Problem 6

Let  represent an arbitrary arrangement of the numbers .  Prove that if n is odd then the product  is even.

[Problem submitted by Vin Lee, LACC Associate Professor of Mathematics.  Source:  the 1906 Eotvos Competition, a high school mathematics competition held in Hungary since 1894.]

Solution A for Problem 6:

Since n is odd there is a positive integer k such that n = 2k + 1.

Note that , , ,…, .

So, of the numbers , exactly  are odd numbers; and of the numbers , exactly  are odd.  So, of the numbers  exactly  are odd.

Since the product  has exactly n factors and contains  odd numbers, at least one of these factors is the difference of two odd numbers; that is, at least one factor is even.  Therefore, the product is even.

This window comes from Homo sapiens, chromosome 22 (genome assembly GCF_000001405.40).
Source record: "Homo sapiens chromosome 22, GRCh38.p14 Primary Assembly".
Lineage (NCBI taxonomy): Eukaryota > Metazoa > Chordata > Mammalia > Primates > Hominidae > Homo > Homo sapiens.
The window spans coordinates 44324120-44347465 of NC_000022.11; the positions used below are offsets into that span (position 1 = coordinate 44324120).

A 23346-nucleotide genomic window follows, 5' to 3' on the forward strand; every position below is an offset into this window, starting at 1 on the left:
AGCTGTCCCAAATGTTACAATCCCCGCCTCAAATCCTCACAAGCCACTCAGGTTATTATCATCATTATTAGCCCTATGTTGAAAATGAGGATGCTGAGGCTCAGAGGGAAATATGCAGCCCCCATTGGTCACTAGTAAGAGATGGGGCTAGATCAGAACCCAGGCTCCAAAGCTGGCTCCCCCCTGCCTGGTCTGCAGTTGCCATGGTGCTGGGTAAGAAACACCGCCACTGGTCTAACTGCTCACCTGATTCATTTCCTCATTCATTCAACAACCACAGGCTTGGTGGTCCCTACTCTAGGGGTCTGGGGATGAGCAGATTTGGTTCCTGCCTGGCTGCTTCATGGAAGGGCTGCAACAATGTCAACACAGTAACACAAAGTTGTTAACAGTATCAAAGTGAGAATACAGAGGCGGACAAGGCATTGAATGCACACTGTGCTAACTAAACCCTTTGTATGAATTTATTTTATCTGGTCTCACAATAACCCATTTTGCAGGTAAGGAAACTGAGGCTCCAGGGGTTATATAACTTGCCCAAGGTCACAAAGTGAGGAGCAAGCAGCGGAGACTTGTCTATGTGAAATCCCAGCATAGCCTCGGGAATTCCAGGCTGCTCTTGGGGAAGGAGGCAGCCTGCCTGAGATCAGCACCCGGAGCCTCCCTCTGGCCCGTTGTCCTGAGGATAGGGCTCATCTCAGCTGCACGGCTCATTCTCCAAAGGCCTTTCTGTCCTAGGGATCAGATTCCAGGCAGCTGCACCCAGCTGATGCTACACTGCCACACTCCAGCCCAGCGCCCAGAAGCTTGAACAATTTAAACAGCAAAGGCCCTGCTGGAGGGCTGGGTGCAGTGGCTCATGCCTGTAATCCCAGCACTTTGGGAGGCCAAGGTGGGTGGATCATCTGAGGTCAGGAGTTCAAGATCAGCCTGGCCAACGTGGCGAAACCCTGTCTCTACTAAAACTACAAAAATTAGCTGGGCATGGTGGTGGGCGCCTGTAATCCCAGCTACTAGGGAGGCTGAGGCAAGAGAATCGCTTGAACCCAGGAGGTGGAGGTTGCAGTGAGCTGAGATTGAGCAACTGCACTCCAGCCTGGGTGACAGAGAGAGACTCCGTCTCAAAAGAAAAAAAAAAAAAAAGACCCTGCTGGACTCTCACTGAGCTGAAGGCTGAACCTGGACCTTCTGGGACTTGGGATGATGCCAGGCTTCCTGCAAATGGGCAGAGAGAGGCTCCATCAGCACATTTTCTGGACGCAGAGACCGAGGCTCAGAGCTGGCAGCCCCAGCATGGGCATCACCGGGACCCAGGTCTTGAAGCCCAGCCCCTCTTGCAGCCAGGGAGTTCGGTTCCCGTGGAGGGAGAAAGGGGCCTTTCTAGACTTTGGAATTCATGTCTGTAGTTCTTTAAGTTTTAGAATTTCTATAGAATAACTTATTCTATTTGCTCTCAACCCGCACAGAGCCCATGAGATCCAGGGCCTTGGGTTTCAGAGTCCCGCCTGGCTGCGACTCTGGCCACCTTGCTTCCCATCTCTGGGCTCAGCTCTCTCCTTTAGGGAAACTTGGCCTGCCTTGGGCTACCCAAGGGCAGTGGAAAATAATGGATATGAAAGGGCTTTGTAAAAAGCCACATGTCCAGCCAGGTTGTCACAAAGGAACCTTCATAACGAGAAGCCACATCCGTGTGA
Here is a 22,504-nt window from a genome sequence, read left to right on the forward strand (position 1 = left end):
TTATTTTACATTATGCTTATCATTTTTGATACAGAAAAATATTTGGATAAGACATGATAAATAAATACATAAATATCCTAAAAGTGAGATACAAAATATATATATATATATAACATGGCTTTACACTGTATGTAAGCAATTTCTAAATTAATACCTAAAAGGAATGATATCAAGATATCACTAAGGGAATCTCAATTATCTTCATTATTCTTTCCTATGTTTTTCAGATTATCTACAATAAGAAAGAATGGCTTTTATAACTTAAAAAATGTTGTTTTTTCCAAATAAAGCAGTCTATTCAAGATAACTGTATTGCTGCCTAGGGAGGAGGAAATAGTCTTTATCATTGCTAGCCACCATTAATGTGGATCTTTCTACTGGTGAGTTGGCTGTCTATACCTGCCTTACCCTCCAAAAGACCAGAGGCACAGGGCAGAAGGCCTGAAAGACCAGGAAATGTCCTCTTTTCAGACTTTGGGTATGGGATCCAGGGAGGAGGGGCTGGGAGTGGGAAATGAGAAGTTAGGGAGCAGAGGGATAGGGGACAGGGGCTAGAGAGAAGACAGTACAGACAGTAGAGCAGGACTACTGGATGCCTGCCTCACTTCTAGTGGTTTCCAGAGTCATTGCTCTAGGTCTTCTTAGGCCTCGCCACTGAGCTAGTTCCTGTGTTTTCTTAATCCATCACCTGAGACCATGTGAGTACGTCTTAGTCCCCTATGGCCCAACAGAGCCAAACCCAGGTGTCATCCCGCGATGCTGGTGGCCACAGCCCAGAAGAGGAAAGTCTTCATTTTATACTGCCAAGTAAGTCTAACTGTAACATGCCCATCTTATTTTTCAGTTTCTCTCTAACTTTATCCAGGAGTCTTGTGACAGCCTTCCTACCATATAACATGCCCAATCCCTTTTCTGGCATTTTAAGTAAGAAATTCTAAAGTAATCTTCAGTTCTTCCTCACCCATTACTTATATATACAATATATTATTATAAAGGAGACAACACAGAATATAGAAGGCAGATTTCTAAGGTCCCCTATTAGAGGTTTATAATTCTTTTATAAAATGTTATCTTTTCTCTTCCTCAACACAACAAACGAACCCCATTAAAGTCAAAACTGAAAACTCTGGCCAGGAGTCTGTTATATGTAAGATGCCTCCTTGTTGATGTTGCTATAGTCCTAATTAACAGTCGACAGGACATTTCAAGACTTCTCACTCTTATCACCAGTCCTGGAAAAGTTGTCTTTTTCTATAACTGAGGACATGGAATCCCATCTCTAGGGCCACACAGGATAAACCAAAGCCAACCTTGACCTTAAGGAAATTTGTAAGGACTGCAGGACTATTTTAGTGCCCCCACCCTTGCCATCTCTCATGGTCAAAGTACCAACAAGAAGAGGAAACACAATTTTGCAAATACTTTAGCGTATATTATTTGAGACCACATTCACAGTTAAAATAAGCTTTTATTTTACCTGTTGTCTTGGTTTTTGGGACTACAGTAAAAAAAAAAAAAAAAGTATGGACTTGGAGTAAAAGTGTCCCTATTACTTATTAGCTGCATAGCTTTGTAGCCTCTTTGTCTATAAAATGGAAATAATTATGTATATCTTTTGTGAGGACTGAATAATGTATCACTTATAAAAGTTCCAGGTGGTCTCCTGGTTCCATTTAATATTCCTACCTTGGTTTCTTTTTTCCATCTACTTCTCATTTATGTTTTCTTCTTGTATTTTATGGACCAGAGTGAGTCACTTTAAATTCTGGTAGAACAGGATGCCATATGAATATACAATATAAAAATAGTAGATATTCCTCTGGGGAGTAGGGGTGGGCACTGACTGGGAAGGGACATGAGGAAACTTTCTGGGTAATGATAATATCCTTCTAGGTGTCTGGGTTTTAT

Solution B for Problem 6:

Let us fill each blank  in following with a number from the set {1, 2, 3, 4,….n}.

(-1) (-2) (-3) (-4) (-5) (-6)….. (-n)

In order to make the final product odd, each odd number must be filled in one of the blanks underlined above. When n =2k+1, there are only k underlined-blanks but k+1 odd numbers. Therefore an odd final product is impossible.